The heads of four top beer breweries on Tuesday called on President Biden to slash tariffs on aluminum imports as a measure to fight inflation.
In a letter to Biden, Gavin Hattersley, president and CEO of the Molson Coors Beverage Company; Brendan Whitworth, CEO of Anheuser-Busch; Jim Sabia, president of the beer division of Constellation Brands; and Maggie Timoney, CEO of Heineken USA, praised the administration’s openness to combatting inflation by curbing tariffs, but warned aluminum tariffs are still increasing consumer prices.
“While our industry is more dynamic and competitive than ever, aluminum tariffs continue to burden breweries of all sizes,” the brewers wrote under the banner of the Beer Institute, the industry’s national trade association.
Hattersley currently serves as the chairman and acting president of the Beer Institute.
“Eliminating the tariffs will alleviate pressure and allow us to continue our vital role as strong contributors to this nation’s economy,” added the executives.
According to a Peterson Institute study cited in the letter, the cumulative effect of cutting Trump-imposed tariffs on China could shave a percentage point off inflation in the United States.
While tariffs on Canadian and European aluminum have either been eliminated or reduced, U.S. tariffs on other sources of the metal are still significant enough to distort prices, the letter said.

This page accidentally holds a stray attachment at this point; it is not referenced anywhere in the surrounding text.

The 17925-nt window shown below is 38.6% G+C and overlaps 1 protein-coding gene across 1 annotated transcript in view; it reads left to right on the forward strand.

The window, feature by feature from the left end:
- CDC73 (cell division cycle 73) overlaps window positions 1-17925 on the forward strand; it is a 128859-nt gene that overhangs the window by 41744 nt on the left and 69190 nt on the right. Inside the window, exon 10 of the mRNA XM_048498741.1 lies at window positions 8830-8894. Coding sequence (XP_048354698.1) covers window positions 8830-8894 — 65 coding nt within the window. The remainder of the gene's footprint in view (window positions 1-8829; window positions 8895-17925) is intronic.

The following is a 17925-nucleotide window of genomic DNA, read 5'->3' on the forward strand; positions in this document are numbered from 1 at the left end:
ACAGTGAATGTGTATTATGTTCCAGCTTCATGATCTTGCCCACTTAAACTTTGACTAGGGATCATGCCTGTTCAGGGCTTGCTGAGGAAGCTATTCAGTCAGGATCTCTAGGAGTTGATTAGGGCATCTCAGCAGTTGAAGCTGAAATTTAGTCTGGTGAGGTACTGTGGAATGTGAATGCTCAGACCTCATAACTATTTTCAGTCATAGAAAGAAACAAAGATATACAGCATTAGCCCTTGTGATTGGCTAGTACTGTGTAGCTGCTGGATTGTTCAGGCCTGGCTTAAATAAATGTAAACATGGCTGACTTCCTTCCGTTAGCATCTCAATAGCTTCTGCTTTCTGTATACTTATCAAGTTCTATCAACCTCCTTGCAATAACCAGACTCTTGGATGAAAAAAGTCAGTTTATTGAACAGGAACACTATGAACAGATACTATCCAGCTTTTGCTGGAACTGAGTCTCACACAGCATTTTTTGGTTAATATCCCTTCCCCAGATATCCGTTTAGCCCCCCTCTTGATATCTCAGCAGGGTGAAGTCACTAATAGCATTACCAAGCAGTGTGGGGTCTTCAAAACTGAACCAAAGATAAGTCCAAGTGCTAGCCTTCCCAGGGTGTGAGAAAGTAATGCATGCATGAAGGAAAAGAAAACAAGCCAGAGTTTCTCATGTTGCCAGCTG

According to the British Geological Survey, China produced more than half the world’s aluminum in 2018.
“We applaud your Administration’s efforts to negotiate lifting tariffs off individual countries. However, those efforts to provide economic relief to American consumers have no effect if end-users — such as U.S. brewers — are charged a tariff-burdened price regardless of whether the metal should be tariffed based on its content or origin,” wrote the brewers.
And the brewers added that the industry has paid more than $1.4 billion in aluminum tariffs since former President Trump imposed Section 232 tariffs in 2018.
“Just as concerning is that of the $1.4 billion ostensibly paid in tariffs, 92% did not go to the U.S. Treasury,” they added.
The brewers added that they consider tariffs a regressive tax that more heavily burdens the poor by raising consumer prices.
“These tariffs reverberate throughout the supply chain, raising production costs for aluminum end-users and ultimately impacting consumer prices,” the brewers wrote.